Josh Broder, who moved to Haddam 15 years ago in “large part due to the [school] district” and has had a “really, really good experience with the school district,” describes his view that it has been “going downhill in the last few years.” On learning of the survey content and erroneous distribution to 6th grade students and those whose parents had opted out, Broder communicated with the school and per preliminary dialogue, there has been discussion about the inappropriateness of the survey “moving forward.” Finally, Broder points out that some solutions would be to remove the survey from the school day hours and make it an opt in activity rather than an opt out exercise. Moreover, he notes that this survey is an example of a “lot of concern” being raised “about our school district.”
Some parents have expressed support for the survey, pointing out its potential utility as a source of data to guide identification of community needs. Alli Behnke of Higganum, a social worker who works within the youth prevention services field and is also parent to two HKMS students, explains that she “whole-heartedly” supports the work of HKYFS and the survey. “In order for us to know where kids are at and get a temperature of substance abuse, mental health, how kids are feeling, what they know about family rules and values…having appropriate data is important to providing community services.” In addition, Behnke says that she “would invite families to use [the survey] as an opportunity to talk to their kids about important issues.” In the prevention work she does, Behnke notes that her field utilizes a similar survey instrument – although not The Search Institute survey. She points out that she “could never do the work that I do without knowing what is needed,” as each community is “so unique” in terms of needs and resources.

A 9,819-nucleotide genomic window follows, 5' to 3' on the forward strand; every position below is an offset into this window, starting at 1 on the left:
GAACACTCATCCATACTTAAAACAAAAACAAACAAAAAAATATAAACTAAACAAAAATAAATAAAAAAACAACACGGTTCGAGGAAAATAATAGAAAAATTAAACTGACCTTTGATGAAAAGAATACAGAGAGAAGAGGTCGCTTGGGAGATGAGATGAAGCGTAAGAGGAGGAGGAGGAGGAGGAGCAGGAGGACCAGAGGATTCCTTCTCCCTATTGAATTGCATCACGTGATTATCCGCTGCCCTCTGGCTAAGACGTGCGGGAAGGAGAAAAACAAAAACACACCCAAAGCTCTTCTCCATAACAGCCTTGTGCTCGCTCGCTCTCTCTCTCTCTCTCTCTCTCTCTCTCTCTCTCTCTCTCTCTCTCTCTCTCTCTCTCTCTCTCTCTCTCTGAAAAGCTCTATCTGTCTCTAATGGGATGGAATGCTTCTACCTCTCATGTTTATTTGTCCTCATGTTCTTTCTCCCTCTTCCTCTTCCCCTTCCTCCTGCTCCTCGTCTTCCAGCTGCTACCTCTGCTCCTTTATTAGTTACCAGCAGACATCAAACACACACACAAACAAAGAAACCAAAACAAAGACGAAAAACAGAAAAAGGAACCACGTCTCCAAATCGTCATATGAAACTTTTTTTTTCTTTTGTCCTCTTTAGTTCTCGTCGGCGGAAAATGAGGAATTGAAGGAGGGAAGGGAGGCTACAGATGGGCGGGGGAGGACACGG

According to Jeff Sturges, of Haddam, and parent to an HKMS student, while he explains that “he was aware of [his daughter] taking the survey, I wasn’t aware of the true nature of the questions. When I first saw them, I was admittedly taken aback. However, after some consideration, my perspective changed…our job as parents is to prepare our children to be strong, independent adults in the world they live in…that is different than the one I navigated at their age, and comes at them faster than I might prefer…HKYFS and school are doing their part to prepare kids for the world.” In addition, Sturges explains that he and his wife “used the survey as an opportunity discuss the challenging topics it covered.”
Beyond the variety of perspectives described and underscored thus far, are potential ramifications the survey’s gender identity/expression and sexual experience questions have within the broader context of legality.
In Connecticut, the legal age of consent is 16. That sexually explicit inquiries are being asked to youth under the age of 16 may potentially raise issues about the age-appropriateness and legality of directing these questions to minors during the school day within an educational establishment. That questions about gender identity/expression are being asked of individuals who, under Connecticut state law, do not attain the age of majority (viewed as “adults”) until age 18, may potentially raise issues about directing these questions to youth in the first place.
Discussion throughout the community continues on the subject. As with many topics, the value of conversation and dialogue go to the heart of individuals being engaged as parents, school staff, community organization members and HK residents.